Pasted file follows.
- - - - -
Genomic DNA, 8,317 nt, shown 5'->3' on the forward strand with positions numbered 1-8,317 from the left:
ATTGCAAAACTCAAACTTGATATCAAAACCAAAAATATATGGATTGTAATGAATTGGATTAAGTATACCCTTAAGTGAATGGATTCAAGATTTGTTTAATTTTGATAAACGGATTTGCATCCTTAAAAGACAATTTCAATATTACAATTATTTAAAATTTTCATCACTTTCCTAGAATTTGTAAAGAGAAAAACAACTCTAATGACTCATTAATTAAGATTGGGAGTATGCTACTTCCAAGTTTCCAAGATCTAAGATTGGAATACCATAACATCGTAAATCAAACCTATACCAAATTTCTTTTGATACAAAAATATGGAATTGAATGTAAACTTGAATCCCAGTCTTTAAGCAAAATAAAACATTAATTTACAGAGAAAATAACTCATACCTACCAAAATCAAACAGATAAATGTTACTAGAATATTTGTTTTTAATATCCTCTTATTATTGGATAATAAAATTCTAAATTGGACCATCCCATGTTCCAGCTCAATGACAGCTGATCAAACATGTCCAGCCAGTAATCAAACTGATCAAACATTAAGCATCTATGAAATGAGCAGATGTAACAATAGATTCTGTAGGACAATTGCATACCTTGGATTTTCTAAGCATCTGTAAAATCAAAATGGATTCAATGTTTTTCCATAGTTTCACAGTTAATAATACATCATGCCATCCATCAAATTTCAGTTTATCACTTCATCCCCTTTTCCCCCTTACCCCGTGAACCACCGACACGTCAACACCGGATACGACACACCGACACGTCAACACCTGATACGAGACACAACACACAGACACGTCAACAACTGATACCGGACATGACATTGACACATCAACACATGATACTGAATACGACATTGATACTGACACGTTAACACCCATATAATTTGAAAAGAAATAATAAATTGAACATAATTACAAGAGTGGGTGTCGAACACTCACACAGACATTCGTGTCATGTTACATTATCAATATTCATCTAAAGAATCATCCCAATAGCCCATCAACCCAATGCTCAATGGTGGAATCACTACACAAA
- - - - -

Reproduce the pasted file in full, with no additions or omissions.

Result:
Genomic DNA, 8,317 nt, shown 5'->3' on the forward strand with positions numbered 1-8,317 from the left:
ATTGCAAAACTCAAACTTGATATCAAAACCAAAAATATATGGATTGTAATGAATTGGATTAAGTATACCCTTAAGTGAATGGATTCAAGATTTGTTTAATTTTGATAAACGGATTTGCATCCTTAAAAGACAATTTCAATATTACAATTATTTAAAATTTTCATCACTTTCCTAGAATTTGTAAAGAGAAAAACAACTCTAATGACTCATTAATTAAGATTGGGAGTATGCTACTTCCAAGTTTCCAAGATCTAAGATTGGAATACCATAACATCGTAAATCAAACCTATACCAAATTTCTTTTGATACAAAAATATGGAATTGAATGTAAACTTGAATCCCAGTCTTTAAGCAAAATAAAACATTAATTTACAGAGAAAATAACTCATACCTACCAAAATCAAACAGATAAATGTTACTAGAATATTTGTTTTTAATATCCTCTTATTATTGGATAATAAAATTCTAAATTGGACCATCCCATGTTCCAGCTCAATGACAGCTGATCAAACATGTCCAGCCAGTAATCAAACTGATCAAACATTAAGCATCTATGAAATGAGCAGATGTAACAATAGATTCTGTAGGACAATTGCATACCTTGGATTTTCTAAGCATCTGTAAAATCAAAATGGATTCAATGTTTTTCCATAGTTTCACAGTTAATAATACATCATGCCATCCATCAAATTTCAGTTTATCACTTCATCCCCTTTTCCCCCTTACCCCGTGAACCACCGACACGTCAACACCGGATACGACACACCGACACGTCAACACCTGATACGAGACACAACACACAGACACGTCAACAACTGATACCGGACATGACATTGACACATCAACACATGATACTGAATACGACATTGATACTGACACGTTAACACCCATATAATTTGAAAAGAAATAATAAATTGAACATAATTACAAGAGTGGGTGTCGAACACTCACACAGACATTCGTGTCATGTTACATTATCAATATTCATCTAAAGAATCATCCCAATAGCCCATCAACCCAATGCTCAATGGTGGAATCACTACACAAA